I reserve the balance of my time.
  Mr. PRICE of Georgia. Madam Chair, how much time remains on each 
side?
  The Acting CHAIR. The gentleman from Georgia has 10\3/4\ minutes 
remaining, and the gentleman from Maryland has 8 minutes remaining.
  Mr. PRICE of Georgia. I want to commend my friend from Maryland on 
the

[[Page H380]]

other side for trying to change the subject. There's a lot of talk over 
here about the sequester. That's an important issue. There's no doubt 
about it. We look forward to that debate.
  This is about having the President submit a budget to Congress that 
balances, and we're concerned about that because the last four budgets 
that this President has submitted to this Congress have never, ever 
balanced.
  With that, I'm pleased to yield 1\1/2\ minutes to the gentleman from 
South Carolina (Mr. Wilson).
  Mr. WILSON of South Carolina. Madam Chair, I would like to thank the 
gentleman for yielding.
  I'm grateful to Congressman Tom Price and his tremendous leadership 
on this very important issue of balancing the budget. Congressman Price 
has a vision for fiscal responsibility which creates jobs.
  Spending money that we do not have is irresponsible. For the past 4 
years, the Federal Government has spent over $1 trillion more each year 
than it receives. American families know better than spending beyond 
their means without consequences. The government should stop passing on 
depressing debt to our younger citizens.
  House Republicans recognize that national security risks are at stake 
if we fail to get our spending under control. I hope the Senate and 
President will adopt actual solutions that will decrease the size of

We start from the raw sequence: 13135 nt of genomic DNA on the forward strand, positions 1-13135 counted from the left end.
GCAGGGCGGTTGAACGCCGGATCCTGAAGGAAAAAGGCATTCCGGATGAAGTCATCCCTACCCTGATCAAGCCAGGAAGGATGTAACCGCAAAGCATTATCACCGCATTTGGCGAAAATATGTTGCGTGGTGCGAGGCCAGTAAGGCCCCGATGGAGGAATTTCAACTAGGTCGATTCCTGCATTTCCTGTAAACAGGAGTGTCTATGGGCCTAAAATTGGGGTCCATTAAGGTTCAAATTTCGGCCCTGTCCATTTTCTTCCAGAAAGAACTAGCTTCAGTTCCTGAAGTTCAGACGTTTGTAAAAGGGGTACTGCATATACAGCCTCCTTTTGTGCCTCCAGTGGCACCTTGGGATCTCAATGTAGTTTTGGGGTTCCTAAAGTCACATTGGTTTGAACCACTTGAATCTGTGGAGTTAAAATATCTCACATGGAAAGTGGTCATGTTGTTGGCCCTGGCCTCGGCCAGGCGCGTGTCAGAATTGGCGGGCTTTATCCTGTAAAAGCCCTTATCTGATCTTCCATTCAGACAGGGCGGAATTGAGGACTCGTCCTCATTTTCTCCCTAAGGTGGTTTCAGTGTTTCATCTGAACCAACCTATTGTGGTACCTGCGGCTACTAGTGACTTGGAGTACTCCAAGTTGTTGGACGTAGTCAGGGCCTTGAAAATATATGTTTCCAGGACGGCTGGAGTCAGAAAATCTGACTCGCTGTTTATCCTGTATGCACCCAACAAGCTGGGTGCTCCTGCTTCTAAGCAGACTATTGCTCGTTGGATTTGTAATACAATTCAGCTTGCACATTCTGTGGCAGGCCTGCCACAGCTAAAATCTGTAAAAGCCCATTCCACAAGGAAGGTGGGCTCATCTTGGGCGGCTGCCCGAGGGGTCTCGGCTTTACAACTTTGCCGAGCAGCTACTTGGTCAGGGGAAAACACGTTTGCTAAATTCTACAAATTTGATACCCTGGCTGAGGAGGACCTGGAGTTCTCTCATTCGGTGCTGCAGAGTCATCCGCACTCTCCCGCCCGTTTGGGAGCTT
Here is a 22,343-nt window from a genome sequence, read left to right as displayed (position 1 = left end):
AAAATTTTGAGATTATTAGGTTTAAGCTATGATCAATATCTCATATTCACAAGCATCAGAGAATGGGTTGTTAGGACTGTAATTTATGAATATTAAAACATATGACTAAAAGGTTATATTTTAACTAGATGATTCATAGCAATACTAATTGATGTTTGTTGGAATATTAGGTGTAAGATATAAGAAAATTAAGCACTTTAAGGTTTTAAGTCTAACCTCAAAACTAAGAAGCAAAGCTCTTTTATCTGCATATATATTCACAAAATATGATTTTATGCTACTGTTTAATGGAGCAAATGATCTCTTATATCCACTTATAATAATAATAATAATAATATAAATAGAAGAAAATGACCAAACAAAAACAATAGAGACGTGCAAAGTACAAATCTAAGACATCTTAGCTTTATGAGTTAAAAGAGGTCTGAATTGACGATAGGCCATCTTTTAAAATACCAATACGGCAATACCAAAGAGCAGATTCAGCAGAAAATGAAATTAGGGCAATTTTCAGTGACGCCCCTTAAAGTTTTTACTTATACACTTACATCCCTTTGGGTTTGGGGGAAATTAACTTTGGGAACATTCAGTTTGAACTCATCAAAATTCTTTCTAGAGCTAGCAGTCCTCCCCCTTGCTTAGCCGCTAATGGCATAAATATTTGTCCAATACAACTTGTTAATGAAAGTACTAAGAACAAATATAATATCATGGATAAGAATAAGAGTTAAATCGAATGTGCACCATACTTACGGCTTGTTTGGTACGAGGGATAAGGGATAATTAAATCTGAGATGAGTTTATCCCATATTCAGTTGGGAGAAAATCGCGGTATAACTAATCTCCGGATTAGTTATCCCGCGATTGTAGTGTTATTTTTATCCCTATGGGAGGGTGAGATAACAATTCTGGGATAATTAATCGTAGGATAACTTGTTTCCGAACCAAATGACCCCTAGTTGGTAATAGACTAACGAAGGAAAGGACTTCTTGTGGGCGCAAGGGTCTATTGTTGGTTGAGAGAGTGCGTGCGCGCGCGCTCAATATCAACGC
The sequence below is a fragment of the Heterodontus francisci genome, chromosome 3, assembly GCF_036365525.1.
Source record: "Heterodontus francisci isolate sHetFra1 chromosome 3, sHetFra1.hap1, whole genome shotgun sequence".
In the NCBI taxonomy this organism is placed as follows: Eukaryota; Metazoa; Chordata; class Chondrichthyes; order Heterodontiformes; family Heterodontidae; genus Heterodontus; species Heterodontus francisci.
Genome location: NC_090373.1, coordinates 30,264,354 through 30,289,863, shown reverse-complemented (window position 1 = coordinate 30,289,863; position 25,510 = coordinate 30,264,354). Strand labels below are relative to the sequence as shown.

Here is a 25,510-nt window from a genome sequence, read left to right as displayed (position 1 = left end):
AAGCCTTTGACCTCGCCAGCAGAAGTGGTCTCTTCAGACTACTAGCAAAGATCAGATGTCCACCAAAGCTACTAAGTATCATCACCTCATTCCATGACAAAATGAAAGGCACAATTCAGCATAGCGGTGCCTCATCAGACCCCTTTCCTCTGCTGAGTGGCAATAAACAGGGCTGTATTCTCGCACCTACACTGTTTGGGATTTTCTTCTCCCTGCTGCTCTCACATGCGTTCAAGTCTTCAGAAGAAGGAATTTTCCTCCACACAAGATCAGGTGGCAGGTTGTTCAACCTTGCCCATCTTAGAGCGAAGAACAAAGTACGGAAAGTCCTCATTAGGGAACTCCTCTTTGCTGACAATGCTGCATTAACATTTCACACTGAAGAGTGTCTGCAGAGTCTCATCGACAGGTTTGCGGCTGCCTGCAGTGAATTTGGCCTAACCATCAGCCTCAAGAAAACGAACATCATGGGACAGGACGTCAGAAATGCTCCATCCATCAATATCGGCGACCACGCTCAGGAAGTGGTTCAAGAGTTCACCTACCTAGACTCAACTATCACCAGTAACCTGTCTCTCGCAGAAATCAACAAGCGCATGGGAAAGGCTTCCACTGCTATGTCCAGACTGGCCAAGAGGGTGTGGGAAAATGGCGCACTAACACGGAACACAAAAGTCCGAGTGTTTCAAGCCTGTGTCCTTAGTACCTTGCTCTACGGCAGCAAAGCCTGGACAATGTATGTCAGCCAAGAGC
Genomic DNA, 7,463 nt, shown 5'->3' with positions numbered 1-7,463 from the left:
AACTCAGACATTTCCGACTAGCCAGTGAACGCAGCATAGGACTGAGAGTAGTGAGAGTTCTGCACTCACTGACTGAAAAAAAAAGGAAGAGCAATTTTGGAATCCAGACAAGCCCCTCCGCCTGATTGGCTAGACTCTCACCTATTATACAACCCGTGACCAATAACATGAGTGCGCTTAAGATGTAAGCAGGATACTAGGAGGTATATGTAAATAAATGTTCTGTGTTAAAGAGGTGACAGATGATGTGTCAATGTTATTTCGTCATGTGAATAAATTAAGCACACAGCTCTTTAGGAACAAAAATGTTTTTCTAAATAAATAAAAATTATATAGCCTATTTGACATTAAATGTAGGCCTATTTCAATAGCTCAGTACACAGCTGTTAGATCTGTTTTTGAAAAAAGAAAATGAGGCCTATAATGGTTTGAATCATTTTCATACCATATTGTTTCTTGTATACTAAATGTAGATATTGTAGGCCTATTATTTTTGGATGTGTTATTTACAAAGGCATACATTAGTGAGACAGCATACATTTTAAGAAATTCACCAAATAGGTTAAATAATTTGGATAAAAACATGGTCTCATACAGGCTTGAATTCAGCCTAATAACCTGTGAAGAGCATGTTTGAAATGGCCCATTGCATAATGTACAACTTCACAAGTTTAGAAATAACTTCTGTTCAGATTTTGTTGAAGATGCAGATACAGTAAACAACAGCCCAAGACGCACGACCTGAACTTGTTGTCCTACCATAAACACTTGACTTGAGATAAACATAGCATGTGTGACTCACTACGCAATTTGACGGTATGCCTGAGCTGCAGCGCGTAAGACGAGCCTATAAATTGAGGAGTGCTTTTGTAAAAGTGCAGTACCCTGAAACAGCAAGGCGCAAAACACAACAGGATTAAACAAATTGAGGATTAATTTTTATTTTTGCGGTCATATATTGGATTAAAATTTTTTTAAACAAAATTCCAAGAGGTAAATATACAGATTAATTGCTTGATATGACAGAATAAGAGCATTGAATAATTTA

skyrocketing national debt.
  The passage of Require a PLAN Act will be a significant act by 
requiring the President to propose a budget that balances over a 10-
year period, and the American people will begin to restore their faith 
in Washington and believe that hope and prosperity are the future for 
our Nation. Balancing our budget not only protects and preserves 
entitlement programs for our seniors and future generations, it also 
provides economic certainty, which helps American small businesses 
create jobs.
  As a grateful cosponsor of this legislation, I urge my colleagues and 
those across the aisle to put party politics aside and vote in favor of 
the bill.
  Mr. VAN HOLLEN. I reserve the balance of my time.
  Mr. PRICE of Georgia. Madam Chair, I'm pleased to yield 1\1/2\ 
minutes to a member of the Budget Committee and the Ways and Means 
Committee, the gentlelady from Tennessee (Mrs. Black).
  Mrs. BLACK. Madam Chair, yesterday, the President took to the White 
House briefing room to lecture, as he has done before, on the virtues 
of the so-called ``balanced approach'' to budgeting. However, while he 
failed to mention that his balanced approach would never lead to a 
balanced budget, his last 4 years have made that abundantly clear. It's